“I am the vine and you are the branches”–John 15: 5). I have repeated those words hundreds of times over the years as I presided over the Lord’s Table in a number of churches.
A few years ago I was serving in a congregation where I knew many in the community and, quite honestly, some in the congregation would have defined themselves as being “spiritual but not religious.” On more than one occasion I found myself adlibbing a bit at the table by saying, “2000 years ago Jesus said, ‘I am the vine and you are the branches.’ Today he might have put it this way, ‘God is in you and you are in God.’” Same sentiment, different words.
I bring this up as I reflect on the conversations I am having with leaders and members of our congregations around our presbytery. One of the many things that has emerged has been an obvious need to help our churches become bilingual as the gap between the church and the culture grows.
Of course, I am not speaking specifically of learning Spanish or Russian or Somali (although that can’t hurt!). I am talking about learning to share the essence of our gospel story, our faith tradition and our Christian values in language that the surrounding culture can understand. In this case I used the Biblical image of vines and branches and translated it for people who might think of themselves as spiritual but not religious.
But it brings up the point, “Is it our ultimate responsibility to share the gospel story as it is written or is it our responsibility to share the good news as it can be heard?” I believe it is the latter. I believe that saying it is not enough. Having it heard is the ultimate goal. I believe that we are going to have to learn to become bilingual, trilingual and multilingual. I believe our pressing modern question is, “How do we translate the God-speak that we use on Sundays into people-speak the rest of the week?”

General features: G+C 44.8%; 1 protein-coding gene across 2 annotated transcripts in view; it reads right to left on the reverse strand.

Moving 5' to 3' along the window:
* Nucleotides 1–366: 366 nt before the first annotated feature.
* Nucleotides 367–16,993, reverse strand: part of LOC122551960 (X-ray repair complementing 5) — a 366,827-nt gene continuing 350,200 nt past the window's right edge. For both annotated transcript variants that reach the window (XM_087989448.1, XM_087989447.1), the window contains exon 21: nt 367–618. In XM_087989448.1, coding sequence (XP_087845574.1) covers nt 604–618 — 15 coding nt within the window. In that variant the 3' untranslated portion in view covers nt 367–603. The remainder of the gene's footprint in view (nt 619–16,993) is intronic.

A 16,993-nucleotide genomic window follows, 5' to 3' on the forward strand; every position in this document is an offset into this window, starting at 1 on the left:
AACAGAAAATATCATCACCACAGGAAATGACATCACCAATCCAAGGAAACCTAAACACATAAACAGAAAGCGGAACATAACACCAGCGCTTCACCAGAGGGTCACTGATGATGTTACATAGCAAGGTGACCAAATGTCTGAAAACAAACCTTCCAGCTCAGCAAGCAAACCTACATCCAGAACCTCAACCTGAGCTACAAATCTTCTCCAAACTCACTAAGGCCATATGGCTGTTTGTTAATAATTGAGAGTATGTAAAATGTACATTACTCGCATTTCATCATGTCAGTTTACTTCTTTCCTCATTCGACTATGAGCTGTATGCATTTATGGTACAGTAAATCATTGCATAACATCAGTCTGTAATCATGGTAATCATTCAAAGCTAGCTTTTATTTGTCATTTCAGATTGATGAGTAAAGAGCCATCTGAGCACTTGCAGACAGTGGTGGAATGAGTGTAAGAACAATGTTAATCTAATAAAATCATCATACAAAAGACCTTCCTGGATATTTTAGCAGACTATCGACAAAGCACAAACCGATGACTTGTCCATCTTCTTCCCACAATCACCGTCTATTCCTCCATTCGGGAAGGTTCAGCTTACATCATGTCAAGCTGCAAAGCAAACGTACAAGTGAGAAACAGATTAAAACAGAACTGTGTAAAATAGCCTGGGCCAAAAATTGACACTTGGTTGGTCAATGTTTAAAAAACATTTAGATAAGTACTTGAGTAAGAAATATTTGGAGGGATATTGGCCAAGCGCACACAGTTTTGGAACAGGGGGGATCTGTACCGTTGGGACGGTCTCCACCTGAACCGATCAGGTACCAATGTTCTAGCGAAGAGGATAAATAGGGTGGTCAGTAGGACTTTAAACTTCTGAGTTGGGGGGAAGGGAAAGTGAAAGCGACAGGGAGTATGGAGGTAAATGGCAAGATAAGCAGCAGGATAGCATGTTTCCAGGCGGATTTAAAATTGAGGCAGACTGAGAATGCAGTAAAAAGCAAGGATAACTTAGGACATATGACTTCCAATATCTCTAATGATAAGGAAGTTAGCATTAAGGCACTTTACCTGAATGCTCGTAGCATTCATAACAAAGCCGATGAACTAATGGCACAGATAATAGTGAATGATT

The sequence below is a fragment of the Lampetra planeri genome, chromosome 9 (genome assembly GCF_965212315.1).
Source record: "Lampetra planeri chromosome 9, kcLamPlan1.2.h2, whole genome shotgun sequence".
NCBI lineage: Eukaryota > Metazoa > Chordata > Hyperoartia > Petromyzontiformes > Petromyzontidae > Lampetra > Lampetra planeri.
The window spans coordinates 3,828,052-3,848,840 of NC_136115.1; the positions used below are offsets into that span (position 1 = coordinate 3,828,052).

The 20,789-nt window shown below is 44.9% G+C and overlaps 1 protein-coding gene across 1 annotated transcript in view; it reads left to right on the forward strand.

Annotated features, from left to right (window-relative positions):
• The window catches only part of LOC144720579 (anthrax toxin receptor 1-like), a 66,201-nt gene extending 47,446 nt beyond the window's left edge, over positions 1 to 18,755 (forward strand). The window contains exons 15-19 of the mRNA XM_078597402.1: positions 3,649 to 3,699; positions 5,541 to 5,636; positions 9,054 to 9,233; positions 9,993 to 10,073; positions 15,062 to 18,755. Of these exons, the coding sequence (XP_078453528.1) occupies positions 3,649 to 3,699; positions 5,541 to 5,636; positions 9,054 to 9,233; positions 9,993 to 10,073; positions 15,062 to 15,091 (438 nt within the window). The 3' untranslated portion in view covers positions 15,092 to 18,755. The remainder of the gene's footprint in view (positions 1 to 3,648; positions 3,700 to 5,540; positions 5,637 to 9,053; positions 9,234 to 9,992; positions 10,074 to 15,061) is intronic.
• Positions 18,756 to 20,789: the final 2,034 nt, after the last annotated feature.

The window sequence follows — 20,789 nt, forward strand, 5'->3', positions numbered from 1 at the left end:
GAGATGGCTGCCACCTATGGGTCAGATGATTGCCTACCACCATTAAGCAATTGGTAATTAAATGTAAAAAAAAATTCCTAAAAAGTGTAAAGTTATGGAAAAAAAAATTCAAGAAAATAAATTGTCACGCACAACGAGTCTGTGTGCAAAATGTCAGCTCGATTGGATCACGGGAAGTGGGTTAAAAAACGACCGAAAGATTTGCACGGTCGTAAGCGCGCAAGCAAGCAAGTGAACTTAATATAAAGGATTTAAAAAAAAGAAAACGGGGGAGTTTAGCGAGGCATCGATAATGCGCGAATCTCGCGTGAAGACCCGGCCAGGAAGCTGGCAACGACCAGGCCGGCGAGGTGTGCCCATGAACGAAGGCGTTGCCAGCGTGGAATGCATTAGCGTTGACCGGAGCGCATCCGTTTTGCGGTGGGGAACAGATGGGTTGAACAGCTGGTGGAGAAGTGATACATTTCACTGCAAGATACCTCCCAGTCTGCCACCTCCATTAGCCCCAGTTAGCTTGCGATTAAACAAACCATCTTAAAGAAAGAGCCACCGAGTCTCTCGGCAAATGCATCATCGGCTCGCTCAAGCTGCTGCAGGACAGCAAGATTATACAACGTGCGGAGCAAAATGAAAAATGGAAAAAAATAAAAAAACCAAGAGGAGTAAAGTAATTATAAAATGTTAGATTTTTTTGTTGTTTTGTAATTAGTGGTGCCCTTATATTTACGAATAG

Shoot! I just realized that this should have been my Pentecost blog! (Translation to non-religious—the story of Pentecost is when the disciples were given the gifts of multiple languages in order to share the good news with people in a dialect they could hear).
Shalom, Salaam and Peace to you. God bless and good luck.
Presbyter for Vision and Mission (in other words, “the big picture guy”)
When I read the Pentecost story in Acts I am always reminded of the question asked by Walter Wink: Is the miracle of Pentecost a miracle of the mouth or a miracle of the ear? Is it a miracle because the disciples could speak in the language of the people or that the people could hear what the disciples were saying?